A new Union-WDF report calls TB-diabetes a looming epidemic

TB-diabetes is a looming co-epidemic that we need to address now, before it has a chance to take root in countries and cause sickness and death on a large scale.

Having diabetes triples the risk that a person will develop tuberculosis (TB)—and diabetes is skyrocketing around the world. The numbers of people with diabetes around the world is projected to increase from 382 million in 2013 to 592 in 2035. At the same time, diabetes is also moving from developed countries into developing countries. By 2035, 80 percent of people suffering from diabetes are going to be living in low- and middle-income countries.

This means that diabetes is increasingly going to cause people to develop tuberculosis. Five of the top 10 countries projected to have the greatest numbers of people living with diabetes by 2035 are countries with high burdens of tuberculosis.

Today, The Union and the World Diabetes Foundation released a new report, The Looming Co-epidemic of TB-Diabetes: A Call to Action, on the opening day of the 45th World Conference on Lung Health in Barcelona, Spain. The report synthesizes the scientific evidence on how TB and diabetes are working together, promotes a global policy framework developed by the World Health Organization and The Union, for addressing the two diseases together. It also lays out a research agenda to help fill knowledge gaps. One of the most important parts of a response is for health systems to screen people living with TB for diabetes and people living with diabetes for TB. After finding high rates of diabetes among people living with TB, India became the first country in the world to develop a national policy for addressing the two diseases together.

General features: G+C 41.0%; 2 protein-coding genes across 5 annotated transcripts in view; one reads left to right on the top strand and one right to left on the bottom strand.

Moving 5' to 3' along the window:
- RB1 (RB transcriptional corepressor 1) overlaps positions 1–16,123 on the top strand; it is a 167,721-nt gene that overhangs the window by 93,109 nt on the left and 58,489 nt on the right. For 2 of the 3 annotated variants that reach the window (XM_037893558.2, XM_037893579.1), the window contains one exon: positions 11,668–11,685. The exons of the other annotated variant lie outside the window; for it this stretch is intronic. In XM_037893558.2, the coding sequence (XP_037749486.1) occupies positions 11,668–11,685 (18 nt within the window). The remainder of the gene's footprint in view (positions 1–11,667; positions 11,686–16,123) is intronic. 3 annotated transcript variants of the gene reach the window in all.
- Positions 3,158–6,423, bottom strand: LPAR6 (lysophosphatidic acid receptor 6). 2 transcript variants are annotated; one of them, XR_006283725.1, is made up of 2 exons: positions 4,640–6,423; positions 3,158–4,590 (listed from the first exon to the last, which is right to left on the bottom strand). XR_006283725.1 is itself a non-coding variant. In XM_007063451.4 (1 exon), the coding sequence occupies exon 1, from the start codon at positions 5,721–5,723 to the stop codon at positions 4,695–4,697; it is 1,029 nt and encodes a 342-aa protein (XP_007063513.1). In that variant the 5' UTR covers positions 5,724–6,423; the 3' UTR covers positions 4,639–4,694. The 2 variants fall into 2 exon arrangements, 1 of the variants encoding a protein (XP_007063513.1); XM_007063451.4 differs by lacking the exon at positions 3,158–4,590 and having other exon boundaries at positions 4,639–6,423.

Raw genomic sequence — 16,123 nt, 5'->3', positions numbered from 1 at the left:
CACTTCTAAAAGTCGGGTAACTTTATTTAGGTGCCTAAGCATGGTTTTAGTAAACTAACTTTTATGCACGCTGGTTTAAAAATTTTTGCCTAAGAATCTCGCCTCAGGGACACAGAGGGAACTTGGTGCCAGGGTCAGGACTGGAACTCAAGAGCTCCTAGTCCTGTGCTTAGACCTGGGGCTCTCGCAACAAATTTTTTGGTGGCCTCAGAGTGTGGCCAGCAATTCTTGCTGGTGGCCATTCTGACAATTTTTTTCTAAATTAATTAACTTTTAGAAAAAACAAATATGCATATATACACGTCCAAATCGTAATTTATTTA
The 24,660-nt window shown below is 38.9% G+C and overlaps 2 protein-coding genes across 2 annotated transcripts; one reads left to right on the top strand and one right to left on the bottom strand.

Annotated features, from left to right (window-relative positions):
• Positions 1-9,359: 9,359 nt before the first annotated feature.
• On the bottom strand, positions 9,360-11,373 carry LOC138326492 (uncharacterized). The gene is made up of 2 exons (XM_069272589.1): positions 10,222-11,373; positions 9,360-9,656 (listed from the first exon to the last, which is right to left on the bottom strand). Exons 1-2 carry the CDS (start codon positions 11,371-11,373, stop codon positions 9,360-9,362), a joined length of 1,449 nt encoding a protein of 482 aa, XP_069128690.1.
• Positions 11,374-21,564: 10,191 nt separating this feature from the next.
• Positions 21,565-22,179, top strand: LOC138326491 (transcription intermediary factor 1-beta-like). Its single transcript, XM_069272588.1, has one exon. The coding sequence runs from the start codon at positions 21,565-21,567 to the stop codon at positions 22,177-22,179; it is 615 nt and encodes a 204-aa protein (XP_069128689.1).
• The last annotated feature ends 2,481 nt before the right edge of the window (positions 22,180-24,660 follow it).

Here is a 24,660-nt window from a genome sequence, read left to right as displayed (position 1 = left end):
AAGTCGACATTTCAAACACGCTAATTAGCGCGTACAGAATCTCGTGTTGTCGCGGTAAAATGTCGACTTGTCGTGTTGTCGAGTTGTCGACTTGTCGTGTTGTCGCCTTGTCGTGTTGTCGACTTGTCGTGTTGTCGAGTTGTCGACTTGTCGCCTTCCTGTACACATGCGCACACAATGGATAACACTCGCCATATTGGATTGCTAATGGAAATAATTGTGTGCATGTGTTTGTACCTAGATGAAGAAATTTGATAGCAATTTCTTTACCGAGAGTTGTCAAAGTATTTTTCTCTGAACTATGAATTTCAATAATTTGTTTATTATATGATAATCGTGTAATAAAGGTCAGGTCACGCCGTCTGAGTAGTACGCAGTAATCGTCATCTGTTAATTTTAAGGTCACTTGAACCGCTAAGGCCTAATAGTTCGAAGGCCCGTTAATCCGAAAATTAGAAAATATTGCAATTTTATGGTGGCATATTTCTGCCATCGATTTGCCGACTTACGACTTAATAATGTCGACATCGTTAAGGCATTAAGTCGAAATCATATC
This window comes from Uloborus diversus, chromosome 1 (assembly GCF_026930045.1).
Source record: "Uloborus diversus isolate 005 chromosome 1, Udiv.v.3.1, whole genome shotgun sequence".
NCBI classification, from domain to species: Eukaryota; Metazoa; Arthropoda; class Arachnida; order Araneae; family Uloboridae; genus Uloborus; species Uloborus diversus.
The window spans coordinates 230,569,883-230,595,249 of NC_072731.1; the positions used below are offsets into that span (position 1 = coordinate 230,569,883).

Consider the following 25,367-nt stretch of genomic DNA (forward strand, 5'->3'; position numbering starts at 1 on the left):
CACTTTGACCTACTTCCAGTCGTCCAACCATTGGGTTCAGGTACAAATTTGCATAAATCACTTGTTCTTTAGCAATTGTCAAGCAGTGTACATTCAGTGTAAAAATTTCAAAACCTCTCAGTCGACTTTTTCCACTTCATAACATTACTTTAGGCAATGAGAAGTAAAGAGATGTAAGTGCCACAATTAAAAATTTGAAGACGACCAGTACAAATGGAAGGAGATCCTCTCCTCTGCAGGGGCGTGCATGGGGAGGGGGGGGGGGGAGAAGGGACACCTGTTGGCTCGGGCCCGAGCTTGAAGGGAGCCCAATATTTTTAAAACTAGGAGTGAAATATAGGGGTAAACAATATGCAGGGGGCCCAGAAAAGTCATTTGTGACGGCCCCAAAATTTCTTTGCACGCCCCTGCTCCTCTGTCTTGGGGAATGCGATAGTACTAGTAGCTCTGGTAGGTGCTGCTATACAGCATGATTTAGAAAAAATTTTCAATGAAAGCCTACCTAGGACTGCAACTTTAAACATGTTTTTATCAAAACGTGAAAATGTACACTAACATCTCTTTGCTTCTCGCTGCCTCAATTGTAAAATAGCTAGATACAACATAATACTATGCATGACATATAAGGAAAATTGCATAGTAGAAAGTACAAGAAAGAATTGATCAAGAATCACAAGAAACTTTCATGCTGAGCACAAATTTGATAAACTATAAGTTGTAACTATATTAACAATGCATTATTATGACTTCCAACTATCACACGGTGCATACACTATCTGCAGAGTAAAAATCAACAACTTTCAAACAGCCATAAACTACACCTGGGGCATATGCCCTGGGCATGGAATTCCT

We know from history that we must mobilize action now, before the co-epidemic really takes hold. In sub-Saharan Africa, especially, HIV/AIDS caused TB to skyrocket. The world was slow to take action, despite having a wealth of clear evidence and a policy framework to guide response. Many people died in the meantime. It’s a dark past that, when it comes to TB and diabetes, we must make sure to not repeat.